Horses are sentient beings with feelings, thoughts, emotions, memories and empathetic abilities. They’re active partners who can evoke emotions in the humans who work with and around them. They make such great partners because they can mirror and respond to human behavior. In that way, horses can also help promote people’s health and well-being, which is why certain destinations are already finding ways to incorporate equine therapy into their wellness programming.
The Perfect Match
Being that they’re herd animals, horses rely on an acute stream of sensory data to sense safety or danger; amazingly, they can hear a human heartbeat from up to four feet away. Research on heart-rate variability has indicated that horses are even able to synchronize their own heartbeats with that of human beings.
Other studies on equine therapy have found that people who participated in mental health and addiction treatment programs involving interactions with horses reported therapeutic benefits, and horses have a number of idiosyncracies that make them perfectly suited to healing.
Sensitivity. Horses are sensitive, acutely aware of their surroundings and quick to react. They watch for the slightest movement and look for threatening body posture. Horses know how to discern the difference between a calm, nonthreatening approach and anxious, nervous energy.
Clear boundaries. In a horse’s world, the boundaries are clear and easy to understand. They look for strong leadership and are willing to follow after they find respect and trust. If we provide contradictory behavior, they’ll start to question and challenge our authority to lead.
Teamwork. For horses, teamwork is expected and respected. They can’t lie or overthink a situation, and they respect fair consequences. They approach every interaction honestly; learning to listen to what horses have to say is powerful and can be the catalyst to individual change.
Intuition. Horses react to stimulus and, when working with a skilled facilitator, this allows for an opportunity to use the horse as a barometer; their intuitive nature provides a window into the participant’s personality. By understanding and feeling how sensitive horses are, how kind and forgiving they can be, facilitators can guide their clients to becoming better individuals by identifying with specific horse behaviors.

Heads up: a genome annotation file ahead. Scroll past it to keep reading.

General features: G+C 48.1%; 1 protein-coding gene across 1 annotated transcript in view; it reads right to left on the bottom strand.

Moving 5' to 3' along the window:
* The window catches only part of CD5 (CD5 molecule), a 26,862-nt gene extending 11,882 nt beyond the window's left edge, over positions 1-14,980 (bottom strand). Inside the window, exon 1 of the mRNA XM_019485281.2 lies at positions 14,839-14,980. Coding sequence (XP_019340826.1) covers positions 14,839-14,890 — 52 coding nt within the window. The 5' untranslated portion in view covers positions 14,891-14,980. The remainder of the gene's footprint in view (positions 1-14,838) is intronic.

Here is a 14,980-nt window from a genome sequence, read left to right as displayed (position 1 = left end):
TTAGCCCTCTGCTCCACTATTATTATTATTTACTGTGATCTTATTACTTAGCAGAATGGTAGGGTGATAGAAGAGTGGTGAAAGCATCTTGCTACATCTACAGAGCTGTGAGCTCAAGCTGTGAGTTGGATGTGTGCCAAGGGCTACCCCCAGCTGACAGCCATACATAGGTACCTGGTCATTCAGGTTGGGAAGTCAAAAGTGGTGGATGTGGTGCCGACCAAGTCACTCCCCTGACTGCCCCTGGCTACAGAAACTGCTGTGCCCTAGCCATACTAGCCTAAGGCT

Incorporating equine therapy into wellness programming will serve to benefit clients physically and psychologically. You can offer clients the option to work with horses first, then return to the spa for a shower before their wellness treatments. But ideally, they would receive a service first, then go work with the horses. If the client is more relaxed prior to their equine therapy, the outcome may be more beneficial as the person isn’t carrying all that stressed-out body language. Horses mirror a person’s emotions and read their bodies, so if someone is tense, the horse will pick up on it and therefore be less relaxed.
It’s beneficial ultimately to do a series of 12 equine therapy sessions. Have clients journal about their feelings after each session, and they can discuss it with the appropriate professional afterward.
Morag Currin is a spa consultant with a career dedicated to empowering, teaching and strengthening well-being through insightful training that engages oncology esthetics. Currently, Currin is working on a program that encompasses both spa and equine modules to support mental wellness, providing equine assisted learning sessions and events for people with mental health issues.